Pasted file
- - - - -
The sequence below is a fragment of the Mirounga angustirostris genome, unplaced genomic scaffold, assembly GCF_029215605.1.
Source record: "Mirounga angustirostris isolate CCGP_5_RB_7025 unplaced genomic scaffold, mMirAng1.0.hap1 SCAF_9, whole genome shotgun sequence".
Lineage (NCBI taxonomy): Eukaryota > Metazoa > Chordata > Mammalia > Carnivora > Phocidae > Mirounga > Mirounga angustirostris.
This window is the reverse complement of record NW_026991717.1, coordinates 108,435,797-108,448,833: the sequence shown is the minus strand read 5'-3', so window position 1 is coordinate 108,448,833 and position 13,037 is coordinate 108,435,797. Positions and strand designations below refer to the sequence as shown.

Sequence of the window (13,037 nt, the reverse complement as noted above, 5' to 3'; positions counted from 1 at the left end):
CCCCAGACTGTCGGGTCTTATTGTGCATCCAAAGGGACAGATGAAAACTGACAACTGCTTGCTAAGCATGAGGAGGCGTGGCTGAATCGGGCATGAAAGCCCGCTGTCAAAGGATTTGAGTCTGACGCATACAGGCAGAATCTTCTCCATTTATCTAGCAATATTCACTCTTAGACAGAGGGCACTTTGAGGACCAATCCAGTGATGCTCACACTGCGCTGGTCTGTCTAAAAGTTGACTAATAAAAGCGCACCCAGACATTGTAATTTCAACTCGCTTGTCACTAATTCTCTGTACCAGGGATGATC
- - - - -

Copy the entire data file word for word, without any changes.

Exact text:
The sequence below is a fragment of the Mirounga angustirostris genome, unplaced genomic scaffold, assembly GCF_029215605.1.
Source record: "Mirounga angustirostris isolate CCGP_5_RB_7025 unplaced genomic scaffold, mMirAng1.0.hap1 SCAF_9, whole genome shotgun sequence".
Lineage (NCBI taxonomy): Eukaryota > Metazoa > Chordata > Mammalia > Carnivora > Phocidae > Mirounga > Mirounga angustirostris.
This window is the reverse complement of record NW_026991717.1, coordinates 108,435,797-108,448,833: the sequence shown is the minus strand read 5'-3', so window position 1 is coordinate 108,448,833 and position 13,037 is coordinate 108,435,797. Positions and strand designations below refer to the sequence as shown.

Sequence of the window (13,037 nt, the reverse complement as noted above, 5' to 3'; positions counted from 1 at the left end):
CCCCAGACTGTCGGGTCTTATTGTGCATCCAAAGGGACAGATGAAAACTGACAACTGCTTGCTAAGCATGAGGAGGCGTGGCTGAATCGGGCATGAAAGCCCGCTGTCAAAGGATTTGAGTCTGACGCATACAGGCAGAATCTTCTCCATTTATCTAGCAATATTCACTCTTAGACAGAGGGCACTTTGAGGACCAATCCAGTGATGCTCACACTGCGCTGGTCTGTCTAAAAGTTGACTAATAAAAGCGCACCCAGACATTGTAATTTCAACTCGCTTGTCACTAATTCTCTGTACCAGGGATGATC